Denver and his wife Tippi spent a great deal of time in Tippi’s native Ellis County in his later years. Denver and Tippi also worked tirelessly in Texas and beyond to raise money for various children’s charities. Denver passed away in 1997.

Big Jim Bynum (2018)

World Champion Steer Wrestler Jim Bynum was born in Danville, Alabama in 1924. When he was 4, his parents moved to a farm near Waxahachie. He graduated from Waxahachie High School in 1942.

He earned four world champion steer wrestling titles in 1954,1958, 1961 and 1963, a record that still stands today. He was inducted into the Ak-sar-ben Western Hall of Fame, the ProRodeo Hall of Fame, the National Rodeo Hall of Fame and the Rodeo Hall of Fame. His record time of 2.4 seconds set in Marietta, Oklahoma, in 1955 has been tied twice but has never been broken.

After a knee injury in 1969, Mr. Bynum was forced to retire from competition. But very much a cowboy’s cowboy, he continued participating in the sport through judging, teaching, and sharing his knowledge and experience.

Mr. Bynum accepted small parts in several movies,television shows and commercials. He endorsed Falstaff Brewery, Wrangler Jeans and Tony Lama Boots.

He was also the Mayor of Maypearl from 1988-1989. Mr. Bynum died of cancer at his Maypearl home in 1999 at the age of 74.


Dale Evans (2018)

Dale Evans spent her early years in Ellis County - the daughter of a farmer who also operated a hardware and general store in Italy, Texas. In the 1930s, she landed a job as a singer on WFAA’s Early Birds Radio Program. Several successful years in radio led to opportunities in film. In the early 1940s, she appeared in several films with her future husband, Roy Rogers.

Rogers and Evans became probably the most popular husband-and-wife team in American entertainment history. By 1951, when their television series The Roy Rogers Show began its seven-year run, they had appeared together in twenty-nine movies; their weekly radio show was a huge hit; and there were more than 2,000 Roy Rogers fan clubs around the world, including one in London with 50,000 members–the largest such club in the world.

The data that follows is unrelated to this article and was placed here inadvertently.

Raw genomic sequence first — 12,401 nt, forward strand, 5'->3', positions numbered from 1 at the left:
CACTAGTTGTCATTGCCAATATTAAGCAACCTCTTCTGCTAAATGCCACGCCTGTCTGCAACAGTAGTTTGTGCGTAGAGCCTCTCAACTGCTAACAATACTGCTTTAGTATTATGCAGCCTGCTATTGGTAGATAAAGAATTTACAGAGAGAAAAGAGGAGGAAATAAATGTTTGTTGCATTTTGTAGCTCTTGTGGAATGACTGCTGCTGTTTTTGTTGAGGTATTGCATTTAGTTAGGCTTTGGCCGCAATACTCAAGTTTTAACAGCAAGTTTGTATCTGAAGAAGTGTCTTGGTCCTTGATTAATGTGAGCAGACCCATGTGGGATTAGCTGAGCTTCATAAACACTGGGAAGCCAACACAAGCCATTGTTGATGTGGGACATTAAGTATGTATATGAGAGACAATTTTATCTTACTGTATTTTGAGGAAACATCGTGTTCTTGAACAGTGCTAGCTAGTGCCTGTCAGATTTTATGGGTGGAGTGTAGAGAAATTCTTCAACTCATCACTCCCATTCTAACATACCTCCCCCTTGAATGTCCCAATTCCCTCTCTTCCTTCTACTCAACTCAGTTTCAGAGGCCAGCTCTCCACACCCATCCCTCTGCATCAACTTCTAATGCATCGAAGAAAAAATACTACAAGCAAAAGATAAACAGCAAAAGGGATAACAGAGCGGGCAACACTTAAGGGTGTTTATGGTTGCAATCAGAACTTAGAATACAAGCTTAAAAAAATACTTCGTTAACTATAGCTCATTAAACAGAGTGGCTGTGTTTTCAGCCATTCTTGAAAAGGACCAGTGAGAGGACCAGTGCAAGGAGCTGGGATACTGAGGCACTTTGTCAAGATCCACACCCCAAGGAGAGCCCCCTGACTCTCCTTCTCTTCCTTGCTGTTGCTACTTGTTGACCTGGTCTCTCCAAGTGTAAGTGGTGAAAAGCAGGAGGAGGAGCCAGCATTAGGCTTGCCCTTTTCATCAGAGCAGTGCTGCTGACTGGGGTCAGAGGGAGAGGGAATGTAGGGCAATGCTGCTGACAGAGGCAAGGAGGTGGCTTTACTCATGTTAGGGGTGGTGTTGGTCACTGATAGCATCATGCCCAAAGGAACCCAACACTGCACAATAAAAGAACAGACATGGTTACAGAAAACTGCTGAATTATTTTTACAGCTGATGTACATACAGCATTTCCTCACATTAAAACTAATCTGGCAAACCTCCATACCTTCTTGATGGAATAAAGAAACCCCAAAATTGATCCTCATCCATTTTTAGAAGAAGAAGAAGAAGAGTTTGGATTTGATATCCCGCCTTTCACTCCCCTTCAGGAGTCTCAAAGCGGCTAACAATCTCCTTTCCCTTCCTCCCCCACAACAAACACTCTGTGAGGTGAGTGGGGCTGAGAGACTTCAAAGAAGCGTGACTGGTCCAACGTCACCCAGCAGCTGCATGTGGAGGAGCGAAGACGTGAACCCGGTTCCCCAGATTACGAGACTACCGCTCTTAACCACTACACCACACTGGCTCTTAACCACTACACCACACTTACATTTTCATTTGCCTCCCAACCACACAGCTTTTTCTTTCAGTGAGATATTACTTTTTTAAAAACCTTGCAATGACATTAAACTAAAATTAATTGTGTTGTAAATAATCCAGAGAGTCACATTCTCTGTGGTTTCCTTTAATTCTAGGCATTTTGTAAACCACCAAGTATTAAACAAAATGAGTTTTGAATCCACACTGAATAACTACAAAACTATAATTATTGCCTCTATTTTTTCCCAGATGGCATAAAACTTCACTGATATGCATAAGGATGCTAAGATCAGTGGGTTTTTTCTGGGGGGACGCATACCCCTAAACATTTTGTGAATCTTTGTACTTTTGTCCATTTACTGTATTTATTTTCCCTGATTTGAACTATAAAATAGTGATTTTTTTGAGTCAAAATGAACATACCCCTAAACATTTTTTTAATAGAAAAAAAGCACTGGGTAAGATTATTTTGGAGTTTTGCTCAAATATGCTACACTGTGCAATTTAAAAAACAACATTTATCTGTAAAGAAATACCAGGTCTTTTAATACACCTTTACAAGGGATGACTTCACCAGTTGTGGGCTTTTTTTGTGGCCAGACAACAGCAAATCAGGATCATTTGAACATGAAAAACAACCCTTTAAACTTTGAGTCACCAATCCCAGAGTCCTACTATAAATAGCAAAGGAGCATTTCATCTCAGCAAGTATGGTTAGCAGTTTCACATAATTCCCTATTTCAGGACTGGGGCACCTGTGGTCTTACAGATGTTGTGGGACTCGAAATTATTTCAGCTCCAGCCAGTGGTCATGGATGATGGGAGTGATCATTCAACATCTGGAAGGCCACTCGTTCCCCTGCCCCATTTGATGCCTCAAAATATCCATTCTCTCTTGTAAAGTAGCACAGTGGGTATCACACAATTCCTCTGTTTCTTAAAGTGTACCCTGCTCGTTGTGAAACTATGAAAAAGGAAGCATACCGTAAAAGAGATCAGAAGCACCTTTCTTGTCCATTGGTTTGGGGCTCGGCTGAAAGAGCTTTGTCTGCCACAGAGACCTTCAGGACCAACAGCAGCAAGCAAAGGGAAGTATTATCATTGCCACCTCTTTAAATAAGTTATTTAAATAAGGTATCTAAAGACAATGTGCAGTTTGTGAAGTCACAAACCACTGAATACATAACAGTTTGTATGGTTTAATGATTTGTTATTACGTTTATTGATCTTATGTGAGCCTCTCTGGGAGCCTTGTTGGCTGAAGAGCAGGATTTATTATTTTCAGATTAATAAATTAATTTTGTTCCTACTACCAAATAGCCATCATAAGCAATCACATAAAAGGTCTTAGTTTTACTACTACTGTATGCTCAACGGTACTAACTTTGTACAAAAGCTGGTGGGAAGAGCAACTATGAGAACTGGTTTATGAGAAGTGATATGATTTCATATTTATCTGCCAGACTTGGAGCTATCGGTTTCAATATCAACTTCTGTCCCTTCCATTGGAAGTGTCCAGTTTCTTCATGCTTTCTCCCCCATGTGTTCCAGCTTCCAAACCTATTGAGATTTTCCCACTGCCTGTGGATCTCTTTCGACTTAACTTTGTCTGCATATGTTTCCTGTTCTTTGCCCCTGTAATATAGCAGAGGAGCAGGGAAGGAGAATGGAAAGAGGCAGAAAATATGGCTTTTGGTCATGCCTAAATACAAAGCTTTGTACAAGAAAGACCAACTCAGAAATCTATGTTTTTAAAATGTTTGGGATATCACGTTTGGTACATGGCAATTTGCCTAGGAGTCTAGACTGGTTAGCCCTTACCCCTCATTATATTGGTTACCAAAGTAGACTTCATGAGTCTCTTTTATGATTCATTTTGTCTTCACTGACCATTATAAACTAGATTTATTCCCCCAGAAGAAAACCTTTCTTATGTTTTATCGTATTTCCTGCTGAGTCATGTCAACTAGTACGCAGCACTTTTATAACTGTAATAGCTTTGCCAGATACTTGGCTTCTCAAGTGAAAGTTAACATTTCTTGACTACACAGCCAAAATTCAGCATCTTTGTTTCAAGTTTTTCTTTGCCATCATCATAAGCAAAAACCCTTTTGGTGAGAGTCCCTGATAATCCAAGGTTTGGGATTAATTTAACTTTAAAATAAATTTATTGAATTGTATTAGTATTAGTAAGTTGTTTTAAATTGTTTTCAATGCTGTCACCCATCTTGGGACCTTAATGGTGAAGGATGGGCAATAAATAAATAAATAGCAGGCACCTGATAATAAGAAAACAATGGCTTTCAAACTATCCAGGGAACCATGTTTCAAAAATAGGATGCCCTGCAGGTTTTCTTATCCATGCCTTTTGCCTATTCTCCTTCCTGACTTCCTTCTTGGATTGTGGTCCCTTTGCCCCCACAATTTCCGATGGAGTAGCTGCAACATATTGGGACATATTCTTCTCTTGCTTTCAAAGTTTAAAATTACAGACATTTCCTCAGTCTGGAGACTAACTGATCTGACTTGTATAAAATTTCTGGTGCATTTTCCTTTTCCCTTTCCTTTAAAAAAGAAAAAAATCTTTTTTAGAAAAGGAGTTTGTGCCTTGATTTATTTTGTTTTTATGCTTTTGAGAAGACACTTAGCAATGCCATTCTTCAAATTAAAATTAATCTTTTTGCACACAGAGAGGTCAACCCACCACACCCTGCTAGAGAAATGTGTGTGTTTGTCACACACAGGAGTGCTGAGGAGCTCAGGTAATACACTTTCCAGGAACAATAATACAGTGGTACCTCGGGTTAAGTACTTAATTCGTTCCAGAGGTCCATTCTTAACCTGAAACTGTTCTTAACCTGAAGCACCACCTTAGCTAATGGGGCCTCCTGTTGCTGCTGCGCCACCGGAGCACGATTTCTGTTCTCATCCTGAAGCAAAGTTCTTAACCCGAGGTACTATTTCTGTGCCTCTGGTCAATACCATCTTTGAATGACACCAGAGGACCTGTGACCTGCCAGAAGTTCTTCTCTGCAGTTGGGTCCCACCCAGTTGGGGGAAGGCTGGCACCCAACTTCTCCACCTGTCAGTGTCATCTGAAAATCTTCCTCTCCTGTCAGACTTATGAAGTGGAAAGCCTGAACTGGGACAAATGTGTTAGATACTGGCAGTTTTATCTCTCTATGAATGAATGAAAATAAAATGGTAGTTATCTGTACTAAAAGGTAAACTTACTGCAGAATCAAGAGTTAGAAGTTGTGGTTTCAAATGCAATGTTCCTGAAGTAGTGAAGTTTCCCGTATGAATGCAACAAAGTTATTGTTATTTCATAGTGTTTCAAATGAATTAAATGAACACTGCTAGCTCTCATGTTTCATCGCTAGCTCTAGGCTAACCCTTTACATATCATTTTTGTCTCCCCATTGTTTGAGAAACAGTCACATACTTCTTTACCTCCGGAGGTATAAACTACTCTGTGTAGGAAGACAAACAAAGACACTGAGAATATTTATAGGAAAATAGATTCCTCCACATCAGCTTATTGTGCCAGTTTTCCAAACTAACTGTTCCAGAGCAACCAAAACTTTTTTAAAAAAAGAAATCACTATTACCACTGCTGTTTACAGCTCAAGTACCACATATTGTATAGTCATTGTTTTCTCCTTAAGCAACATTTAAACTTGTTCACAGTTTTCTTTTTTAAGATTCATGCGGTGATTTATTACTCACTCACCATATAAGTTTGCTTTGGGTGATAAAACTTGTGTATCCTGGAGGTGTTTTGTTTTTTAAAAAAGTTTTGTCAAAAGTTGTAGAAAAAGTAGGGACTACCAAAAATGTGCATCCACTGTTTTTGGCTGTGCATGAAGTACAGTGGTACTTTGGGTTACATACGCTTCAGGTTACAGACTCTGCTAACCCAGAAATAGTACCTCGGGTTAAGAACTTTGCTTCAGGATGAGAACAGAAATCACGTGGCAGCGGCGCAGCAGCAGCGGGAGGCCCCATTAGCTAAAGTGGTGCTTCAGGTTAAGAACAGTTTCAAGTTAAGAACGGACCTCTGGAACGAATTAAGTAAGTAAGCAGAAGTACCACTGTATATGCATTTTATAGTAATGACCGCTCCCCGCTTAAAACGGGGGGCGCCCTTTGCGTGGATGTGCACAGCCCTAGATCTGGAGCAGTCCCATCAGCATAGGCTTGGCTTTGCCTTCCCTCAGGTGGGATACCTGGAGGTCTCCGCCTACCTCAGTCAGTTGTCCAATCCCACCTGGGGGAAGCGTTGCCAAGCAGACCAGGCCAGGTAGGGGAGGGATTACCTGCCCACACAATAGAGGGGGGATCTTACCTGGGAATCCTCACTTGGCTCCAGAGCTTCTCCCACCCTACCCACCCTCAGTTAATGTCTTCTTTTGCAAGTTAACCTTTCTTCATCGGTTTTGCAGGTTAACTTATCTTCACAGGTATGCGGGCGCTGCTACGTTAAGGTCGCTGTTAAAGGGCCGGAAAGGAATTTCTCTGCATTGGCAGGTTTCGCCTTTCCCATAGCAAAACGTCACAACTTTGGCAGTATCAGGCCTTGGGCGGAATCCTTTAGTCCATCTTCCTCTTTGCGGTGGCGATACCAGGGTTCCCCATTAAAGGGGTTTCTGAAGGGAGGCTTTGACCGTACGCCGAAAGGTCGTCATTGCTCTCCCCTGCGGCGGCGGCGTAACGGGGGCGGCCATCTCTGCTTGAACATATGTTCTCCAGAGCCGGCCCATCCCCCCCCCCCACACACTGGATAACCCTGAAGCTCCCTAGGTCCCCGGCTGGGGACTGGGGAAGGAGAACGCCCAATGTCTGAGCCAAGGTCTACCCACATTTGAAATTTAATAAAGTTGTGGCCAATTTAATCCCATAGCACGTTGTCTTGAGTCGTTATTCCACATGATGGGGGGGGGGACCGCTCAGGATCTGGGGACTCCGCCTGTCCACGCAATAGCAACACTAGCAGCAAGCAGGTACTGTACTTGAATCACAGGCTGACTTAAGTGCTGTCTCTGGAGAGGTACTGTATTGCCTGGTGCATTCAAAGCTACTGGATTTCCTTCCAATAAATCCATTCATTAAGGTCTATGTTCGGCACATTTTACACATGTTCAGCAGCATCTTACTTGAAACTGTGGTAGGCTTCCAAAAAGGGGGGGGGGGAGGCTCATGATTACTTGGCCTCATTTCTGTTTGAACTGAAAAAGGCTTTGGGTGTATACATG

Dale Evans also enjoyed considerable success as a songwriter. In addition to Rogers’s theme song, “Happy Trails,” she also composed such country and gospel music standards as “The Bible Tells Me So,” “My Heart Went That-a-Way,” “I Wish I Had Never Met Sunshine,” and “Aha, San Antone.”

Together she and Roy Rogers were the parents to nine children. She received many honors and awards, including being named to the National Cowgirl Museum and Hall of Fame in 1995. Evans died in 2001 at the age of 88 in Apple Valley, California. 

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Mike O’Daniel (2018)

Mike O’Daniel began playing guitar at age 6 and performing at age 10. By the time he graduated from Waxahachie High School in 1963, he was a professional musician with The HighLifes. Mike joined his father, as a barber, at the O’Daniel Barber Shop and in 1974 he was elected district clerk of Ellis County serving 3 terms.   In 1986, he joined KBEC for their new classic country format. Along with his co-anchor, Ken Roberts, they broadcast the Classic Country Coffee Cup Morning Show, the Flea Market, and became the official announcers for the Waxahachie Indians.

Although Mike received numerous accolades and awards for his work within radio and music, he was most proud of being a member of the Waxahachie community.

In the 1980’s, Mike came to the attention of actor Robert Duvall whom he taught to play guitar for TENDER MERCIES. Later, Mike was invited to the set of LONESOME DOVE, where he regularly played for the cast/crew. Mike went on to work in the film industry as a casting director.

Mike was inducted into the Light Crust Doughboys Hall of Fame, was named 2006 disc jockey of the year by the Cowtown Society of Western Music/Swing, elected as a singer/guitarist to The Texas Country Music Association Hall of Fame, and was named as Who’s Who of WHS in 2003.